By Chaz Lipp

The Lowdown: Scattershot laughs can’t elevate this artificial rom-com about a struggling interior designer and her three mild-mannered filmmaker house guests.

There are worse rom-coms out there than Home Again, starring Reese Witherspoon as a directionless single mom who’s also the daughter of a legendary film director. But the artificiality that runs through this one leaves it feeling pretty vacant. Writer-director Hallie Meyers-Shyer (herself the daughter of famous filmmaker parents, Nancy Meyers and Charles Shyer) seems intent on making sure her cast never once behaves the way rational, realistic human beings do. She strands Witherspoon, who is fresh off some of her career-best work in HBO’s Big Little Lies, in a dopey, decidedly backwards-thinking role that nearly squashes the actress’ natural vitality.

Alice (Witherspoon) has a couple kids, a cushy lifestyle, but is still reeling from her recent breakup with husband Austen (Michael Sheen). In one of many shortcuts taken by Meyers-Shyer, we never really understand why Alice and Austen are separated—they seem to still love each other. Alice is struggling with her upstart interior design business, which finds her doing as much babysitting for clients as decorating. Her mother Lillian (Candice Bergen) hopes to see her return to the dating scene, but Alice seems focused on becoming more than just her revered late father’s daughter.

While celebrating her 40th birthday, Alice meets three twentysomething filmmakers, Teddy (Nat Wolff), Harry (Pico Alexander), and George (Jon Rudnitsky). For purely superficial reasons, Teddy and Alice take a liking to each other and before the night is over all three young men are at her house to sleep off a night of heavy boozing. Nothing untoward happens (Teddy’s too drunk to perform), but the next morning the boys realize who Alice’s dad was. Turns out they’re on the brink of getting an art-house film produced (and battling the financiers over just how commercially-viable their film needs to be). Alice agrees to let them crash in the guest house while they get their affairs sorted.

Elements of a potentially funny farce threaten to emerge as Alice realizes these guys are more interested in her parents (mom Lillian starred in many of dad’s famous works) than her. None of this reaches a full boil though, with Meyers-Shyer more concerned with indulging in a middle-aged female fantasy—a rather regressive one, at that. Teddy never once balks at the age difference between he and Alice. George is more than happy to shuttle Alice’s kids around to lessons. Harry picks up the slack wherever needed. These guys are always perfect gentleman, never causing ripples in Alice’s lifestyle. In other words, paraphrasing one of her friends, Alice has live-in childcare, cooking, and sex—all at no cost.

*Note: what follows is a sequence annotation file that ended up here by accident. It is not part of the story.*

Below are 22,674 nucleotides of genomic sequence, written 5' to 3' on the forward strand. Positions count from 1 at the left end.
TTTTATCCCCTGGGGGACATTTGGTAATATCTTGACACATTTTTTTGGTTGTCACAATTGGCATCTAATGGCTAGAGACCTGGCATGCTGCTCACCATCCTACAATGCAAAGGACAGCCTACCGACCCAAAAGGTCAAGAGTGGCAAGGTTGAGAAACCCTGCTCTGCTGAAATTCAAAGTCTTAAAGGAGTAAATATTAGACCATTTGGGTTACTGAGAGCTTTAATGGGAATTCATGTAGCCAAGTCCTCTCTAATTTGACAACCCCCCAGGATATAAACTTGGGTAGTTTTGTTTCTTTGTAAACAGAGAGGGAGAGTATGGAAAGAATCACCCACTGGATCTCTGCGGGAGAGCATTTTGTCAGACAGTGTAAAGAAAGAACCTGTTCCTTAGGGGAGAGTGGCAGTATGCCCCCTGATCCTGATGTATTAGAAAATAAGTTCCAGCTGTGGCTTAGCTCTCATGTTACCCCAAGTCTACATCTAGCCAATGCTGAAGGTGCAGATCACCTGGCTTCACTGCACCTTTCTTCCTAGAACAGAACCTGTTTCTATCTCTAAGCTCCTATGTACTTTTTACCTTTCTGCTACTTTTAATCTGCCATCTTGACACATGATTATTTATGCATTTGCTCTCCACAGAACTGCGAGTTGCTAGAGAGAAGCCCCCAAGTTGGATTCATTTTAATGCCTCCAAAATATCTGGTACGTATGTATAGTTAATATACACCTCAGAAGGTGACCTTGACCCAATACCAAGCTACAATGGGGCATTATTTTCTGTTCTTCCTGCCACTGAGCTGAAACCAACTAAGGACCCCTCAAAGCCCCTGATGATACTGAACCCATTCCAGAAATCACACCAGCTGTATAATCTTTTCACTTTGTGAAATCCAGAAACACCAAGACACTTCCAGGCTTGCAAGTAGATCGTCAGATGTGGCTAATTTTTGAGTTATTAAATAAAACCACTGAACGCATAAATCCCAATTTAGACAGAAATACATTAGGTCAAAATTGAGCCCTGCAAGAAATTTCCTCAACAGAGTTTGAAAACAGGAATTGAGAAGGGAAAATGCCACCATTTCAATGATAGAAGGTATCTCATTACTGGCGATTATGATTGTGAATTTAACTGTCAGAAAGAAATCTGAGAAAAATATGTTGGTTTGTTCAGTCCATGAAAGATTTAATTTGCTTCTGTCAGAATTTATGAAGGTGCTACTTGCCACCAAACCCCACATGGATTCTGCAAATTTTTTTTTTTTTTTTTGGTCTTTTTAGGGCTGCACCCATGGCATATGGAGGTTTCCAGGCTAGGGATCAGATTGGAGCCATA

What’s missing from Home Again is any sense of true conflict. Alice’s exasperation over her feeling of uselessness is central to the story, but Meyers-Shyer can’t make it compelling. Hints that Alice is overly reliant on anti-anxiety meds never coalesce. Gentle laughs are scattered throughout, at least until a cliched rivalry between Teddy and Austen (who has flown to L.A. because he misses Alice so terribly; he hopes to reconcile, she still wants to finalize the divorce for unstated reasons). Nancy Meyers produced Home Again and those who enjoy her films (including The Intern, It’s Complicated, Something’s Gotta Give) will probably find it an easy watch. But if Hallie Meyers-Shyer plans to continue making movies, she needs to develop her own style rather than Xeroxing her mother’s.

Home Again (2017) images: Open Road Films

Chaz Lipp

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